• Dillinger, W., and S. Webb. 2001. Fiscal Management in Federal Democracies: Argentina and Brazil. Washington, DC: World Bank.
• Fourçans, A. and W. Thierry. 2001. ‘Tax Harmonization versus Tax Competition in Europe: A Game Theoretical Approach’, CREFE Working Paper No:132. Montreal, Canada: Université du Québec à Montréal.
• Hartle, D. G. 1971. ‘The impact of new tax policies on national unity’, in Advisory Commission on Intergovernmental Relations, In Search of Balance — Canada’s Intergovernmental experience. Washington DC.
• Hettich, W. and S. Winer. 1986. ‘Vertical Imbalance in the Fiscal Systems of Federal States’, Canadian Journal of Economics, 19, 4, 745-65.
• Keefer, P. and S. Khemani. 2005. ‘Democracy, Public Expenditures, and the Poor’, World Bank Research Observer, 20, 1, 1-27.
• Kennedy, S. and J. Robbins 2003. ‘The Role of Fiscal Rules in Determining Fiscal Performance’, Finance Canada Working Paper, 2001-16.
• Kincaid, J. 1990. ‘From Cooperative to Coercive Federalism’, Annals of the American Academy of Political and Social Science, 509, 1, 139 – 52.
• Köthenbürger, M. 2005. ‘Leviathans, Federal transfers, and the Cartelization Hypothesis’, Public Choice, 122, 3, 449-65.
• Lazar, H., F. St-Hilaire and J.F.Tremblay. 2004. ‘Vertical Fiscal Imbalance: Myth or Reality’, in H. Lazar and F. St-Hilaire (eds), Money, Politics and Health Care: Reconstructing the Federal-Provincial Partnership. Montreal & Kingston: McGill Queens University Press, pp. 135-87.
• Myers, G. 1990. ‘Optimality, Free Mobility and the Regional Authority in a Federation’, Journal of Public Economics, 43, 1, 127-41.
• Prud’homme, R. 1995. ‘On the Dangers of Decentralization’, World Bank Research Observer, 10, 2, 201-20.
• Reinikka, R. and S. Jakob. 2004. ‘Local Capture: Evidence from a Central Government Transfer Program in Uganda’, The Quarterly Journal of Economics 119, 2, 679-706.
• Rhodes, R. A. W. 1998. ‘Different roads to unfamiliar places: UK experience in comparative perspective’, Australian Journal of Public Administration 57, 19–31.
• Rhodes, R. A. W. 1999. Control and power in Central-Local Government Relationships. Aldershot: Ashgate.
• Rodden, J. and E. Wibbels. 2002. ‘Beyond the Fiction of Federalism: Macroeconomic Management in Multi-tiered Systems’, World Politics, 54, 4, 494-531.
• Rodden, J., G. Eskeland, and J. Litvack. 2003. Fiscal Decentralization and the Challenge of Hard Budget Constraints. Cambridge Massachusetts :The MIT Press.
• Schelling T.C. 1956. ‘An essay on bargaining’, American Economic Review, 46, 281-306.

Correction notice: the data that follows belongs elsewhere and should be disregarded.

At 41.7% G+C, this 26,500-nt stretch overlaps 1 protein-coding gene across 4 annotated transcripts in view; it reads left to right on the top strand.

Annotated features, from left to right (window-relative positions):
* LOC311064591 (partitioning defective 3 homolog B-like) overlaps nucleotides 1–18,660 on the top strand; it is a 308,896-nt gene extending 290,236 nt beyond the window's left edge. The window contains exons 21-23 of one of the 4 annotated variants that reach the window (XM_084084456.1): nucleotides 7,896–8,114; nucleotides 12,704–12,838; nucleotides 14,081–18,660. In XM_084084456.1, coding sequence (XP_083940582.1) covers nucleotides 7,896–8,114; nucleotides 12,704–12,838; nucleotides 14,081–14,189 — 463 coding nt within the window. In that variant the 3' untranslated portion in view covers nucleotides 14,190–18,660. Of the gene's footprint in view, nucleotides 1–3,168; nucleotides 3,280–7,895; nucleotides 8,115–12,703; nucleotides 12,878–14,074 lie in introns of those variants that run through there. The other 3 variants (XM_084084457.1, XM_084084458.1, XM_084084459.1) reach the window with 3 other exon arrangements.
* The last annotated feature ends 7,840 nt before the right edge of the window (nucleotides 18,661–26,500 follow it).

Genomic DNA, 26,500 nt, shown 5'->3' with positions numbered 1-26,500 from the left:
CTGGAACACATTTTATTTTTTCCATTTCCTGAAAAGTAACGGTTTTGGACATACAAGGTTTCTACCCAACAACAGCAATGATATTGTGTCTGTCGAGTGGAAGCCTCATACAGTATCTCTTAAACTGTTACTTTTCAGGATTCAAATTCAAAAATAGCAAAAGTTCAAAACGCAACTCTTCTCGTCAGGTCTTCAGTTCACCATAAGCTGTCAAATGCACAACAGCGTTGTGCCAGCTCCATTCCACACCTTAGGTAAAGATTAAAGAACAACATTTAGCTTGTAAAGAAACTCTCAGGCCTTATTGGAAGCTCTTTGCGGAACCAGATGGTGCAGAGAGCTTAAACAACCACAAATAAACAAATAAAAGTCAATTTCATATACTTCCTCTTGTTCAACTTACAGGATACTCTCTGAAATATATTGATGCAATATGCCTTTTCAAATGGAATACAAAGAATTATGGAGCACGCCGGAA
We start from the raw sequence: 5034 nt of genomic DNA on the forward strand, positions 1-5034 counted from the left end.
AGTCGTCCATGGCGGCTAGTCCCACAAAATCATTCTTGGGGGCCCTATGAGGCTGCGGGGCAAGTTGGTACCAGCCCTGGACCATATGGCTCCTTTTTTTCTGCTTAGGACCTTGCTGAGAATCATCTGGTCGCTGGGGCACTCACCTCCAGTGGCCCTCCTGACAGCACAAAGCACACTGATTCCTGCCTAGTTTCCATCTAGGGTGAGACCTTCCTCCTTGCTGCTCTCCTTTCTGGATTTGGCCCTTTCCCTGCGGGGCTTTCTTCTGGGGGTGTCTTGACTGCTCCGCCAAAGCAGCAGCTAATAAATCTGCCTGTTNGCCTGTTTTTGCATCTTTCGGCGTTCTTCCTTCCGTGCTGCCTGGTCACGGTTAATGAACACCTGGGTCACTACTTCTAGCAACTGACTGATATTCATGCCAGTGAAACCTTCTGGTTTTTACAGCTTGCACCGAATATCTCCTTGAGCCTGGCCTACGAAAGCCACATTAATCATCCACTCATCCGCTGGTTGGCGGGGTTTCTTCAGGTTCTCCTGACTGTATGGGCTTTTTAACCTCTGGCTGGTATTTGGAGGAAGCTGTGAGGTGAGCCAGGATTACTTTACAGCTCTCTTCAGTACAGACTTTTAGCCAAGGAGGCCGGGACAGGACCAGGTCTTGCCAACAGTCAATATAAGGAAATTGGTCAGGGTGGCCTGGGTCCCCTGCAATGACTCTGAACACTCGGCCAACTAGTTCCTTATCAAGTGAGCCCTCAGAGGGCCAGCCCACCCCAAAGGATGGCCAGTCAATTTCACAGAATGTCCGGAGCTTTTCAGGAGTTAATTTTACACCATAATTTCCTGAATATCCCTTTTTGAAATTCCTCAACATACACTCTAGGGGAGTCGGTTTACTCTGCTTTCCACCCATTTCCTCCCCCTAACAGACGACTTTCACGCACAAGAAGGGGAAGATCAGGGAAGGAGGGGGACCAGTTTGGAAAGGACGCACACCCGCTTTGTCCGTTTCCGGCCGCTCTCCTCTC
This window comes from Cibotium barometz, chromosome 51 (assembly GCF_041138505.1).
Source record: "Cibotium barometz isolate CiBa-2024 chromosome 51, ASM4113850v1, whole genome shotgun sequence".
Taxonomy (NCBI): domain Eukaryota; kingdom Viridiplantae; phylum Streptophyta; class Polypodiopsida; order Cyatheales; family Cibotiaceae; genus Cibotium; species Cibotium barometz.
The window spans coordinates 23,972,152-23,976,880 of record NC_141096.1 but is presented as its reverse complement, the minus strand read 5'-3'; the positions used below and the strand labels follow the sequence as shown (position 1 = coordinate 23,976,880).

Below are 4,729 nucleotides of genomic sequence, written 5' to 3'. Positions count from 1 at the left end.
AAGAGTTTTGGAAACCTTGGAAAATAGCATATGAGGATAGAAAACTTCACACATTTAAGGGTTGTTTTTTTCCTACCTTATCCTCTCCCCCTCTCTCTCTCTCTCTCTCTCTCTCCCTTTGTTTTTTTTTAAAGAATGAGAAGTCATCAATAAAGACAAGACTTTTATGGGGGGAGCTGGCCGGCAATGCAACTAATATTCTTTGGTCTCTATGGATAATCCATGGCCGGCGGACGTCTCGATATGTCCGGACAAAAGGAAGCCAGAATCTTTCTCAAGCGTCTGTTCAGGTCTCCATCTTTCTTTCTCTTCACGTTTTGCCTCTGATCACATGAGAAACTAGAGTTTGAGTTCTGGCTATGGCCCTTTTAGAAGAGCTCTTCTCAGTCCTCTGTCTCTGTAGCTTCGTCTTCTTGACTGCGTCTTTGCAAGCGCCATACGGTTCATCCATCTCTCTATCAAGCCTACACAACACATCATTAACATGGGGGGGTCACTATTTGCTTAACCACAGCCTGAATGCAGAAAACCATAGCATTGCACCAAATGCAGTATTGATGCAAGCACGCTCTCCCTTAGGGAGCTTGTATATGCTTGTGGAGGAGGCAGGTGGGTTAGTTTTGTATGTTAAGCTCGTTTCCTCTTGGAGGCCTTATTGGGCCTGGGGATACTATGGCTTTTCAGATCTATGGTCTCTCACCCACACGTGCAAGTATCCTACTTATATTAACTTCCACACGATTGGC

• Shah, A. 2006. ‘Comparative Re?ections on Emerging Challenges in Fiscal Federalism’, in Raoul Blindenbacher and Abigail Ostien Karos (eds), Dialogues on the Practice of Fiscal Federalism. Montreal:McGill-Queen’s University Press, pp. 40–46.
• Treisman, D. 1999. After the Deluge: Regional Crises and Political Consolidation in Russia. Ann Arbor: University of Michigan Press.
• Warren, N. 2006. ‘Benchmarking Australia’s Intergovernmental Fiscal Arrangements: Final Report’, available at www.treasury.nsw.gov.au.
• Weingast, B. R. 2006. ‘Second-Generation Fiscal Federalism: Implications for Decentralized Democratic Governance and Economic Development’, Hoover Institution Working Paper, June.
• Weingast, B. R., K. A. Shepsle, and C. Johnsen. 1981. ‘The Political Economy of Benefits and Costs; A Neoclassical Approach to Distributive Politics’, Journal of Political Economy, 89, 4, 642-64.
• Wildasin, David E. (Ed.). (1997). Fiscal aspects of evolving federations. New York: Cambridge University Press.

(Dr. Chanchal Kumar Sharma is Associate Fellow at the Centre for Multilevel Federalism (CMF), Institute of Social Sciences, New Delhi.  He is the author of 10 research papers, seven newspaper and magazine articles, and six text book chapters, the most recent of which is “Beyond Gaps and Imbalances: Restructuring the Debate on Intergovernmental Fiscal Relations” forthcoming in Public Administration (Blackwell, Oxford). His paper on Haryana Tourism published in Tourism (Zagreb, Croatia) was declared among top 10 papers for EIBSTR:Public/Private Partnerships in 2007. Besides these, his papers have appeared in Globalization (Athabasca University, Canada), Loyola Journal of Social Sciences, Indian Journal of Federal Studies (Hamdard University), Indian Journal of Political Science, Sajosps and Synthesis. He is on the editorial board of South Asian Journal of Socio-political Studies and Arya Bhatta Journal of Mathematics and Informatics. He earned his M.A and M. Phil in Political Science from Jawaharlal Nehru University, New Delhi and his Ph.D. from Kurukshetra University Kurukshetra (Haryana). He teaches Political Science, at M.A. College, Jagadhri, Kurukshetra University.

The author thanks Prof. Robin Boadway and Prof. Balveer Arora for comments on an earlier draft of this paper. The views expressed in the write-up are personal and do not re?ect the official policy or position of the organization.)